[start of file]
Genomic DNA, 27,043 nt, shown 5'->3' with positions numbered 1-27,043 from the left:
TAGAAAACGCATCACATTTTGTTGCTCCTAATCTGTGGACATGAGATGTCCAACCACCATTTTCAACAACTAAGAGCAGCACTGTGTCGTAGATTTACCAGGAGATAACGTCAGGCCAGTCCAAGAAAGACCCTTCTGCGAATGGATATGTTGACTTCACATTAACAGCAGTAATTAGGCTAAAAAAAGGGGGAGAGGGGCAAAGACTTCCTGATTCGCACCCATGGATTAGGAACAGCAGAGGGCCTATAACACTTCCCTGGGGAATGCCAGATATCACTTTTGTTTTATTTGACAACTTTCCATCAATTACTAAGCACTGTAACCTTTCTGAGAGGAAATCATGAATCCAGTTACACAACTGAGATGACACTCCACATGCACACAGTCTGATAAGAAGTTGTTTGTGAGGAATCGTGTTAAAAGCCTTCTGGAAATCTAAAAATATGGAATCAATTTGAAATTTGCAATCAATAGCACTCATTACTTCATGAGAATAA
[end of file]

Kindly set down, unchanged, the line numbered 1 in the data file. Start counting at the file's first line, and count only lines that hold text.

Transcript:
Genomic DNA, 27,043 nt, shown 5'->3' with positions numbered 1-27,043 from the left: